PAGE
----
The Company recognizes gains or losses as a result of sales of investment securities, foreclosed property, and premises and equipment. In addition, the Company recognizes losses on its investment securities that are considered other-than-temporarily impaired. Gains and losses are not a regular part of the Companys primary sources of income.
The non-interest expenses the Company incurs in operating its business consist primarily of salaries and employee benefits, occupancy and equipment expense, external processing fees, FDIC assessments, Director fees, and other non-interest expenses.
Salaries and employee benefits expense consists primarily of the salaries and wages paid to employees, payroll taxes, and expenses for stock benefit and compensation plans, health care, retirement, and other employee benefits.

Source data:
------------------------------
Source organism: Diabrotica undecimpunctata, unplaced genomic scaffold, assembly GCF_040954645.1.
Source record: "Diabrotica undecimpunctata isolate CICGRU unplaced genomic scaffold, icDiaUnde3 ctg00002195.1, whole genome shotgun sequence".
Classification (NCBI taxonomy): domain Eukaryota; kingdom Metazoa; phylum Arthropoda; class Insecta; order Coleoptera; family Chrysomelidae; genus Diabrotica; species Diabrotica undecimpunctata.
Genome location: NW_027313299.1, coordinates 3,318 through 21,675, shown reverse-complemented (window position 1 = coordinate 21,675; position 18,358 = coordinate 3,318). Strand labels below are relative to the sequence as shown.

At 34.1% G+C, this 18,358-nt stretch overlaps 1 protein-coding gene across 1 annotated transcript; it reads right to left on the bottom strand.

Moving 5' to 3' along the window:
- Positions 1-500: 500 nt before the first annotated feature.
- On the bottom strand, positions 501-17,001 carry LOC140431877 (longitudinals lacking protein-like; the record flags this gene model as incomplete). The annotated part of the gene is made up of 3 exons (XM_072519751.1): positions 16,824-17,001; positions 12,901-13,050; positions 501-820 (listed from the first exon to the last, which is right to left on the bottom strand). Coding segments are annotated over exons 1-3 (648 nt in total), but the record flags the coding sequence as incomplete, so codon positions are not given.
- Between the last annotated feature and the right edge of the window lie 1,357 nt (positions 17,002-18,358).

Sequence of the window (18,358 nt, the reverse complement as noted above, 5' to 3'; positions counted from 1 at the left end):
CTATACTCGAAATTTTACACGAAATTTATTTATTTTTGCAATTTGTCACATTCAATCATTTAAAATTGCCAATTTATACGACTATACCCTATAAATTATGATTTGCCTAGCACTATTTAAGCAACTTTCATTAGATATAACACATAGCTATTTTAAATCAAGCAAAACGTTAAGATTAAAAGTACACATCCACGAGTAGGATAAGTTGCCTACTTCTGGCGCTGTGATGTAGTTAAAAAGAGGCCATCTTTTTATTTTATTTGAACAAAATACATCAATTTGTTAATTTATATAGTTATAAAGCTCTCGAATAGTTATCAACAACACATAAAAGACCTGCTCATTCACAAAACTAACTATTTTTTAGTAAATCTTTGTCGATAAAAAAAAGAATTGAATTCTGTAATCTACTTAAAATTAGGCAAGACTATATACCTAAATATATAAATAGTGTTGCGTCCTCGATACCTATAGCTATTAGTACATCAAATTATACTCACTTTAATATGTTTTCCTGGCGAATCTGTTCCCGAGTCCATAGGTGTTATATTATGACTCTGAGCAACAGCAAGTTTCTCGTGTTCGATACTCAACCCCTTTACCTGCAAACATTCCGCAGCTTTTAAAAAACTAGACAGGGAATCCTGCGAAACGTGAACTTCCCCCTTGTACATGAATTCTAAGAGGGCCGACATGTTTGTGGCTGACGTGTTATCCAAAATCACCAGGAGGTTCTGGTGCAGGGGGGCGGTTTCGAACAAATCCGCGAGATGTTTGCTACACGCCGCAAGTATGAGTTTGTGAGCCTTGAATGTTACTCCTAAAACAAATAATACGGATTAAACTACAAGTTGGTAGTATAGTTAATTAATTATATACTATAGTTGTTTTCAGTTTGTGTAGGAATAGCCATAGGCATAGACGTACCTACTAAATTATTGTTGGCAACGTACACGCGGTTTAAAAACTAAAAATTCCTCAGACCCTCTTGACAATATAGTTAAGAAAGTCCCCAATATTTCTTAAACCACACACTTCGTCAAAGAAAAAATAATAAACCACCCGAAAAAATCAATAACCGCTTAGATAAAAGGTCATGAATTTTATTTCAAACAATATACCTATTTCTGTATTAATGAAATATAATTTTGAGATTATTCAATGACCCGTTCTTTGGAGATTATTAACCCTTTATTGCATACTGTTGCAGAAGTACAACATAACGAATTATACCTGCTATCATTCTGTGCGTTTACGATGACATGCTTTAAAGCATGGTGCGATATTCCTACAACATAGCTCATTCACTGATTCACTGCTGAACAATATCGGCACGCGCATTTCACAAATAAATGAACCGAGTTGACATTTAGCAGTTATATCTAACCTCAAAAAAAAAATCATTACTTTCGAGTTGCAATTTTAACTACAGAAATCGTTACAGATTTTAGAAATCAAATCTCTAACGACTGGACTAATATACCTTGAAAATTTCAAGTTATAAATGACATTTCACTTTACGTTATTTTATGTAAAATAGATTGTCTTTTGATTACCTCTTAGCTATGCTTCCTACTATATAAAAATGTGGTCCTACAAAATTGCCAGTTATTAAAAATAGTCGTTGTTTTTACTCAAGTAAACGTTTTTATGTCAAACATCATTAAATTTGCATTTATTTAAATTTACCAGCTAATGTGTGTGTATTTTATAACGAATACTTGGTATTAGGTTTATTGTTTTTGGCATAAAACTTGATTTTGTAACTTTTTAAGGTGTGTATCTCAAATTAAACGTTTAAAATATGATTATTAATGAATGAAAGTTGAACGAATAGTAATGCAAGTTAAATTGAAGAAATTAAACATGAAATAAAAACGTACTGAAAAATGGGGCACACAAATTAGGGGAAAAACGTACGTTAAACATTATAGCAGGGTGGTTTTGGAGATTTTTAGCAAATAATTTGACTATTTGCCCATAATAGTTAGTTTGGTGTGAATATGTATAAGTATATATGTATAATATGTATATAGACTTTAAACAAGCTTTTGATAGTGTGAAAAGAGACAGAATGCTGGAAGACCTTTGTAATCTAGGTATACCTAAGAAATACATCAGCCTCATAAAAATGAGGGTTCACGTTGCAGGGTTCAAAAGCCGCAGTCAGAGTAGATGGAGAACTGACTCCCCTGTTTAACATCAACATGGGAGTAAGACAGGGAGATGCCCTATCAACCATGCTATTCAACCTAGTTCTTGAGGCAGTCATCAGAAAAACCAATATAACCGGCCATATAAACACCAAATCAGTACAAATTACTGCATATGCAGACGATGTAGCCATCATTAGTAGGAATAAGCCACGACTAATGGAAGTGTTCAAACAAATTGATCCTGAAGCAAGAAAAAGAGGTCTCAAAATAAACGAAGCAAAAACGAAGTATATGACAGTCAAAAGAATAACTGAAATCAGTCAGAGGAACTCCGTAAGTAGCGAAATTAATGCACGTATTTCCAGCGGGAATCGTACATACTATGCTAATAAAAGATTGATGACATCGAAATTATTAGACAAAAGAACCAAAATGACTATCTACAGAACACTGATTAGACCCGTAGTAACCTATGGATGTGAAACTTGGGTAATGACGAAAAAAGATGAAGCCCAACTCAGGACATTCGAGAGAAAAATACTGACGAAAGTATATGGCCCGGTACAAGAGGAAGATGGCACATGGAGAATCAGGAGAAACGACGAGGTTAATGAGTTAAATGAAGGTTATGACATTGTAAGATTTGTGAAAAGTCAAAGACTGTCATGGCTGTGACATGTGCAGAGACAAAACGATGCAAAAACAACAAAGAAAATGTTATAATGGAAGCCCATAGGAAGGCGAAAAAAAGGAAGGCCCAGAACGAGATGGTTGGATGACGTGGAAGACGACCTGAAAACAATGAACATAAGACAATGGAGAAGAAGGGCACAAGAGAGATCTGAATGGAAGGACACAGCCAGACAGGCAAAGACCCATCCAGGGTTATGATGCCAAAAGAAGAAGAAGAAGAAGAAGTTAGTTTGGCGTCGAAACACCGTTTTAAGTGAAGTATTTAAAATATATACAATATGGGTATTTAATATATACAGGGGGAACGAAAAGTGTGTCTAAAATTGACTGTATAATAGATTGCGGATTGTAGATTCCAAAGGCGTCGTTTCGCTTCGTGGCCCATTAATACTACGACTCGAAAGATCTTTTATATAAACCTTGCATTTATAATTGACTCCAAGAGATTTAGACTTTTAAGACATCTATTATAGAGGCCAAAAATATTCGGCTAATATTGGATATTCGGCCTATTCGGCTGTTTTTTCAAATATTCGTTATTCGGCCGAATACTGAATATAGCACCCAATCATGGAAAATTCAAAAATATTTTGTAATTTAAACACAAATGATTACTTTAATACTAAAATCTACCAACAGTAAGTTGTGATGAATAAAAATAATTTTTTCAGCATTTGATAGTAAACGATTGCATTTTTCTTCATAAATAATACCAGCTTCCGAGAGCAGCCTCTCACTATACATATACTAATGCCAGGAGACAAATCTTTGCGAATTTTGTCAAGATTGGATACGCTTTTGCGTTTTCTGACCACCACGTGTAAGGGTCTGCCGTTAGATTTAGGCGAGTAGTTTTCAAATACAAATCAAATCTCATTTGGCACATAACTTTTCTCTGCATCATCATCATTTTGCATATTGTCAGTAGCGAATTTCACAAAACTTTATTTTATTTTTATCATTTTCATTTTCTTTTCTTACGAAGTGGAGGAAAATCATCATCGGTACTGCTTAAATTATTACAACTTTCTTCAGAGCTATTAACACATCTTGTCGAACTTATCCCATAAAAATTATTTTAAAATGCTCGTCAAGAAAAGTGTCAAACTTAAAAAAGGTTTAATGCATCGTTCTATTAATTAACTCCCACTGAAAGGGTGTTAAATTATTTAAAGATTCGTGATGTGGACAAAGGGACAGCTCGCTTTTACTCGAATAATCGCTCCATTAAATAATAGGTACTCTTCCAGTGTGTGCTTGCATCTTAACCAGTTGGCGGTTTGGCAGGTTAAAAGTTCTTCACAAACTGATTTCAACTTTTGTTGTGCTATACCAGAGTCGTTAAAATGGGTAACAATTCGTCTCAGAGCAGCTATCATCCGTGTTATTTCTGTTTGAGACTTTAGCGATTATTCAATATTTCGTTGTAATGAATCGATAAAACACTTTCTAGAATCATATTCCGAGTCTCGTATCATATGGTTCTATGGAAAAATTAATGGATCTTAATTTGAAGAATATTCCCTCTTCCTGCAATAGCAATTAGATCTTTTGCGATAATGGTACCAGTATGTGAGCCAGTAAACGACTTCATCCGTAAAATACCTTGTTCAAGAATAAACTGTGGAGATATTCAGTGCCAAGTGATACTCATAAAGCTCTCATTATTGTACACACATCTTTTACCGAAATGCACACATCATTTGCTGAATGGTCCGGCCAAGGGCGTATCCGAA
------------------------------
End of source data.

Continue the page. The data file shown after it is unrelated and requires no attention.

Occupancy expenses, which are fixed or variable costs associated with premises and equipment, consist primarily of lease payments, real estate taxes, depreciation charges, maintenance, and cost of utilities.
Equipment expense includes expenses and depreciation charges related to office and banking equipment.
External processing fees are paid to third parties primarily for data processing services.
Other expenses include expenses for professional services, including, but not limited to, attorney, accountant and consultant fees, advertising and marketing, charitable contributions, insurance, office supplies, postage, telephone, and other miscellaneous operating expenses.
Critical Accounting Policies and Estimates
There are no material changes to the critical accounting policies disclosed in OBA Financial Services, Inc.s Annual Report on Form 10-K for the fiscal year ended June 30, 2011.
Comparison of Financial Condition at March 31, 2012 and June 30, 2011